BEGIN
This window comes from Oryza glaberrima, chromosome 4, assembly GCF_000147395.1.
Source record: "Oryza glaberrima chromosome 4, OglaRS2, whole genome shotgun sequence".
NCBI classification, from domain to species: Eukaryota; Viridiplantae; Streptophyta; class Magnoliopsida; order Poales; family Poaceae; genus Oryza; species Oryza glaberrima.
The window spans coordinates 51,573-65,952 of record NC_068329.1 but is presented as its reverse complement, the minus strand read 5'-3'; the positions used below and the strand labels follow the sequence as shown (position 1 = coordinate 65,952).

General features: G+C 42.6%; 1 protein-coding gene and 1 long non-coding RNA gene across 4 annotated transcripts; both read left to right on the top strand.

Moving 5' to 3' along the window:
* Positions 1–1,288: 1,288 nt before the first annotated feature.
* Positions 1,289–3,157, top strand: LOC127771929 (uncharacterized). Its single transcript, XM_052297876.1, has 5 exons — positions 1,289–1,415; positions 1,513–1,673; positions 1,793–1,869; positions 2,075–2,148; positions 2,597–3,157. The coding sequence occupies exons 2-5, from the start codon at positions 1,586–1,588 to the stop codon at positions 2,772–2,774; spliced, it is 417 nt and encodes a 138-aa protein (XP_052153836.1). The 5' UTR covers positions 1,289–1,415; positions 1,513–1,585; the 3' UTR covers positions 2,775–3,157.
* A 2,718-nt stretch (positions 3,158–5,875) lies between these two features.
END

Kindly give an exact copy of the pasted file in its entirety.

This window comes from Oryza glaberrima, chromosome 4, assembly GCF_000147395.1.
Source record: "Oryza glaberrima chromosome 4, OglaRS2, whole genome shotgun sequence".
NCBI classification, from domain to species: Eukaryota; Viridiplantae; Streptophyta; class Magnoliopsida; order Poales; family Poaceae; genus Oryza; species Oryza glaberrima.
The window spans coordinates 51,573-65,952 of record NC_068329.1 but is presented as its reverse complement, the minus strand read 5'-3'; the positions used below and the strand labels follow the sequence as shown (position 1 = coordinate 65,952).

General features: G+C 42.6%; 1 protein-coding gene and 1 long non-coding RNA gene across 4 annotated transcripts; both read left to right on the top strand.

Moving 5' to 3' along the window:
* Positions 1–1,288: 1,288 nt before the first annotated feature.
* Positions 1,289–3,157, top strand: LOC127771929 (uncharacterized). Its single transcript, XM_052297876.1, has 5 exons — positions 1,289–1,415; positions 1,513–1,673; positions 1,793–1,869; positions 2,075–2,148; positions 2,597–3,157. The coding sequence occupies exons 2-5, from the start codon at positions 1,586–1,588 to the stop codon at positions 2,772–2,774; spliced, it is 417 nt and encodes a 138-aa protein (XP_052153836.1). The 5' UTR covers positions 1,289–1,415; positions 1,513–1,585; the 3' UTR covers positions 2,775–3,157.
* A 2,718-nt stretch (positions 3,158–5,875) lies between these two features.